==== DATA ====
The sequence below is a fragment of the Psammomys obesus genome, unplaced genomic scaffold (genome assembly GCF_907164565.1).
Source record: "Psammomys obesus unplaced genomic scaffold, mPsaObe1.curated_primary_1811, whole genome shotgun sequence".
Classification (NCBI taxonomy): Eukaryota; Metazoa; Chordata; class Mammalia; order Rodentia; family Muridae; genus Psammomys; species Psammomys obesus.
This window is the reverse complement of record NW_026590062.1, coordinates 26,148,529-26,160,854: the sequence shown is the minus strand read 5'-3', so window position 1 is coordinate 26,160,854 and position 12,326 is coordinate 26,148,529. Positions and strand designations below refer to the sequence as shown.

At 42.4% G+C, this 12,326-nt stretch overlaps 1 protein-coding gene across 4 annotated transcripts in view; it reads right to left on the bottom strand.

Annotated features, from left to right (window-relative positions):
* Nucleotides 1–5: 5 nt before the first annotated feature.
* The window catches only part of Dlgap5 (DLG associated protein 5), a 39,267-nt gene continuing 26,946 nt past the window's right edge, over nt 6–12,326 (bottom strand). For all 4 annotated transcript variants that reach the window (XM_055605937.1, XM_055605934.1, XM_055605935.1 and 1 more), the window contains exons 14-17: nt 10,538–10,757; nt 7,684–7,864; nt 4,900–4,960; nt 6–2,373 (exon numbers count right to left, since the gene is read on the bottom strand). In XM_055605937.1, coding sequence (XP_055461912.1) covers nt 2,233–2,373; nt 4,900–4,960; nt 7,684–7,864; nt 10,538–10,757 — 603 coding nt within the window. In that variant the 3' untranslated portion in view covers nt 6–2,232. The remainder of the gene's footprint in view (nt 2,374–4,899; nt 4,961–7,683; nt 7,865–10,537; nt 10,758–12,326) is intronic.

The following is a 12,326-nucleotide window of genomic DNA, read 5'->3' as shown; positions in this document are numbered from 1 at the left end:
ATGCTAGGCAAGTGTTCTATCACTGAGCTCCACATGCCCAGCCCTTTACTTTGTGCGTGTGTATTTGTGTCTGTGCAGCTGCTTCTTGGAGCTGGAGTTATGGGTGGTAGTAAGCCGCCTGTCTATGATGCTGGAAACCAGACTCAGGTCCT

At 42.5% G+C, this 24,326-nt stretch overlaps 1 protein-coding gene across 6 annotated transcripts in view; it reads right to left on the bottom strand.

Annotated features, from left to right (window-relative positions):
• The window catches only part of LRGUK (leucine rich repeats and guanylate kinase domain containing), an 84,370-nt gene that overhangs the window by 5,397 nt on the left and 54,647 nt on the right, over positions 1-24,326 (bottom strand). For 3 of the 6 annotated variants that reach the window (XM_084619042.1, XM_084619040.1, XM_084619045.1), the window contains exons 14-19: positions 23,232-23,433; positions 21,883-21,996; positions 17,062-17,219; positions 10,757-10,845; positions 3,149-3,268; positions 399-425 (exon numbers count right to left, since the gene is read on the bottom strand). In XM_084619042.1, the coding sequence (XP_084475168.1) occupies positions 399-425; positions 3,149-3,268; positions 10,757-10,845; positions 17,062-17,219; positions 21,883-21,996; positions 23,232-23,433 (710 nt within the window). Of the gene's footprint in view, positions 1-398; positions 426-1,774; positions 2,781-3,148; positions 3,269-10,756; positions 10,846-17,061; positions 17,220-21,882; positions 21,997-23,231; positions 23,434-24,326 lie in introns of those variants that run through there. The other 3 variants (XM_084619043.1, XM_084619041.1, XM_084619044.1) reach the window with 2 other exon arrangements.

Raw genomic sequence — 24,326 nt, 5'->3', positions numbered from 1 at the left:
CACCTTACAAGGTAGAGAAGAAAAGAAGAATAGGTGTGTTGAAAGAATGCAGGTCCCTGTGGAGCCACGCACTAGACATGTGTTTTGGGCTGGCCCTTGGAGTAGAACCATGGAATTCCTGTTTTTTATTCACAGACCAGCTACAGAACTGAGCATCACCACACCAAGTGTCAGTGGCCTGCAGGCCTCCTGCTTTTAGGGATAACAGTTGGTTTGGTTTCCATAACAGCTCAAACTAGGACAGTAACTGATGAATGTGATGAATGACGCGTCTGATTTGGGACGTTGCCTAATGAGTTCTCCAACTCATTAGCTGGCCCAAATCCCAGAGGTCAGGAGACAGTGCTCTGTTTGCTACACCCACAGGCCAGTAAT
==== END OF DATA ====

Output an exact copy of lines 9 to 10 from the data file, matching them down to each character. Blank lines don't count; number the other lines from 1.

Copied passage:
The following is a 12,326-nucleotide window of genomic DNA, read 5'->3' as shown; positions in this document are numbered from 1 at the left end:
ATGCTAGGCAAGTGTTCTATCACTGAGCTCCACATGCCCAGCCCTTTACTTTGTGCGTGTGTATTTGTGTCTGTGCAGCTGCTTCTTGGAGCTGGAGTTATGGGTGGTAGTAAGCCGCCTGTCTATGATGCTGGAAACCAGACTCAGGTCCT